Last week I wrote a story based on Peter’s encounter with Christ found in John 21. The Bible says that after they all had breakfast together, Jesus asked Peter a series of questions. It wasn’t actually a series of questions, but three questions that at a surface level, seem ridiculously repetitive.
It’s translated into English as the same question, 3 times: “Do you love me more than these?”
And each time Peter essentially responded with, “I love you.”
There’s a couple of things I’ve always been curious about. First of all, who are these? People say different things. Some people say that when Jesus asked His question, he nodded at the disciples as if to say, “Peter, do you love me more than the rest of these guys love me?” But I wonder if maybe Jesus wasn’t nodding at the other disciples; maybe He was referring to the fish they had just eaten.
Maybe Jesus was asking, “Peter, do you love me more than you love these fish? I mean, you went back to fishing. And the job isn’t done. So do you love me more than these? Do you love me more than the safety, comfort, and familiarity of your old life?”
Secondly, there is the nature of their conversation. It’s pretty widely known that Jesus and Peter use two different words for love in their statements. Jesus asked Peter each time, “Do you agape me?” Agape is the God-kind of love. It’s unconditional. It’s not based on merit. It’s freely given. It’s the way Jesus loves us.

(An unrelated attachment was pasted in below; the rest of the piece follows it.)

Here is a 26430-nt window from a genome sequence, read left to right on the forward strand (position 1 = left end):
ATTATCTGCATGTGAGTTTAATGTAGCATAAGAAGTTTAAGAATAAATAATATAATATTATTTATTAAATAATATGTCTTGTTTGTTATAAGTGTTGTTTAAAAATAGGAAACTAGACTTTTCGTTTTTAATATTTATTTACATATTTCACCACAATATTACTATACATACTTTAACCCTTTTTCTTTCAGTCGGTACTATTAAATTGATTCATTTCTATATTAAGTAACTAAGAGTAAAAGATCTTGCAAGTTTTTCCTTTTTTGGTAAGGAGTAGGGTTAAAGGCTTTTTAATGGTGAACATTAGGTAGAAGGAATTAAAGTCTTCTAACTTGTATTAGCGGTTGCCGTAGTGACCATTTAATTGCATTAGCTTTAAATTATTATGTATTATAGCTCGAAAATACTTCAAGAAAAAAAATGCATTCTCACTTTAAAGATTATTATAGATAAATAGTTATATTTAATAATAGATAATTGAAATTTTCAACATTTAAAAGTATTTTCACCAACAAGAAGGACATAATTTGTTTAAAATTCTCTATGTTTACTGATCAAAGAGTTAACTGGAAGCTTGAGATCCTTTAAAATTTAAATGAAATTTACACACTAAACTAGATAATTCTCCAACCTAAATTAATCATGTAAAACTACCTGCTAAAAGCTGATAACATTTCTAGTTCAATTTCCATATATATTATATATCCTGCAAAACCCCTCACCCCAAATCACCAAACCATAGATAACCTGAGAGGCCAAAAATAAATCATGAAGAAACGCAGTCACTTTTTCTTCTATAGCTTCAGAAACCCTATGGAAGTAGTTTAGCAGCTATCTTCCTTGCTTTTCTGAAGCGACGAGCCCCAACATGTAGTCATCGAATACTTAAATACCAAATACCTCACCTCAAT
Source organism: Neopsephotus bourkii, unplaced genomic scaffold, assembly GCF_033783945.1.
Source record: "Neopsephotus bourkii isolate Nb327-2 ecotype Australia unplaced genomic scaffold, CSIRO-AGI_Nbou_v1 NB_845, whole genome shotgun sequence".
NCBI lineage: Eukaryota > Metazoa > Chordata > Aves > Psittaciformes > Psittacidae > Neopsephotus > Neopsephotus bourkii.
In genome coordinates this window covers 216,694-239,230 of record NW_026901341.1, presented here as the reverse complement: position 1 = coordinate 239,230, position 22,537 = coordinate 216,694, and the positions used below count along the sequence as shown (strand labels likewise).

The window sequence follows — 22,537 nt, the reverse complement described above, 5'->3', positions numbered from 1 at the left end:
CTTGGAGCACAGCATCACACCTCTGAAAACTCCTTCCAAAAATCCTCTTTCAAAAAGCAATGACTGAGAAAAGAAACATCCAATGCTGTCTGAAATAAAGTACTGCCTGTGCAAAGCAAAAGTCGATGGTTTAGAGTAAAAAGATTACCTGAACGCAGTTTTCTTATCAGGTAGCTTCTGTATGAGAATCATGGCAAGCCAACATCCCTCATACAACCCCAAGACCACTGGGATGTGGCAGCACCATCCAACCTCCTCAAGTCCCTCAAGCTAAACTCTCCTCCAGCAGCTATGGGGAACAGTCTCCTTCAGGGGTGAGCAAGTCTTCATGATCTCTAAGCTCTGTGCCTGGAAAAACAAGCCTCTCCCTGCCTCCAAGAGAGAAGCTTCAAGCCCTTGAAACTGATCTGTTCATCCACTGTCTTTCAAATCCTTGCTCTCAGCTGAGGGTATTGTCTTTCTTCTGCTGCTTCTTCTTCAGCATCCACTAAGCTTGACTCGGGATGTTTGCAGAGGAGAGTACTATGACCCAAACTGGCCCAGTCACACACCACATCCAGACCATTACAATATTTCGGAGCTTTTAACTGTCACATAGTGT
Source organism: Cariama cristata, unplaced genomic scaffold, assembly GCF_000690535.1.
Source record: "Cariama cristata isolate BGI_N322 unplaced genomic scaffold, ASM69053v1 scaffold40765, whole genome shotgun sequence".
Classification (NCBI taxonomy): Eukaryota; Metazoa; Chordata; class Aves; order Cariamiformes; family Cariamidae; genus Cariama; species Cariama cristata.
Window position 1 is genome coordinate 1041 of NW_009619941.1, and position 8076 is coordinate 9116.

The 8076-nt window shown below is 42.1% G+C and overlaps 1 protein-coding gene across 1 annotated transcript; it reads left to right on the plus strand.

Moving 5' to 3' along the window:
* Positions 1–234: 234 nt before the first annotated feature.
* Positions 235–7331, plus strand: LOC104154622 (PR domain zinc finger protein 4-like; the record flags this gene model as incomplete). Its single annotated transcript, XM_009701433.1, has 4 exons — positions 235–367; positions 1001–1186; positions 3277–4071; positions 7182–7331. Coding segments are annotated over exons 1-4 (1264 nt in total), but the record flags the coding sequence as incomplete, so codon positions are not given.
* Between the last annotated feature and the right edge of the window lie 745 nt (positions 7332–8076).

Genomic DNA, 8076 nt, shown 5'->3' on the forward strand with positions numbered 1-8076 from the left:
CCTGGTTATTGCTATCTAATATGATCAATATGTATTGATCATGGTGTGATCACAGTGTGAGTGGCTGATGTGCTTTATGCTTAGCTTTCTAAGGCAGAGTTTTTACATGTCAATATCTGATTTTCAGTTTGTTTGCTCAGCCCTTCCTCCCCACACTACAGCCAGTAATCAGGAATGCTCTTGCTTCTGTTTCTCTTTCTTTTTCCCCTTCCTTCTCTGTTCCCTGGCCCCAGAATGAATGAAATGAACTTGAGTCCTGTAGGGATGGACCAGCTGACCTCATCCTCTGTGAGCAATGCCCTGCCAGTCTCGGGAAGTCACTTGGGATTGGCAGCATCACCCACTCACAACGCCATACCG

But Peter responds with, “Jesus, you know I phileo you.” Phileo is a different kind of love. It’s friendship. It’s affection. It’s a great kind of love, but it’s not agape. That’s what Peter said back. It seems like he’s saying, “Jesus, I know what you’re asking me. But you and I both know my track record. So as much as I want to say I agape you, I have to, in all honesty, say that I phileo you.”
They go back and forth like this twice, and then finally, in the last question, Jesus comes down to Peter’s level and asks, “Peter, do you phileo me?” And Peter was grieved.
It’s one thing to say it yourself; it’s another thing to hear Jesus say it.
Peter couldn’t handle Jesus using the words he himself had just used to describe their relationship. And then in verse 18, Jesus did something strange: He transitioned into talking about Peter’s death:
I assure you: When you were young, you would tie your belt and walk wherever you wanted. But when you grow old, you will stretch out your hands and someone else will tie you and carry you where you don’t want to go… Follow Me!
I think Jesus was trying to encourage Peter with these words. I think He was saying, “Peter, I understand that you feel unworthy of the task before you. I understand you are battling with insecurity and guilt about your level of commitment. But I want to crack the door of eternity for you a little, and let you in on a secret.
There will come a day when you will courageously, bravely, and with conviction oozing out of your pores – a day when you will be tested beyond your wildest imagination – and you will pass. And the truth is that I can use even your failures of the past for good. So don’t worry about your level of commitment. It will come. You just keep putting one foot in front of the other and follow me.”
That’s encouraging for guys like me who know very well the truth that as much as I want to agape Jesus, most of the time I phileo Him.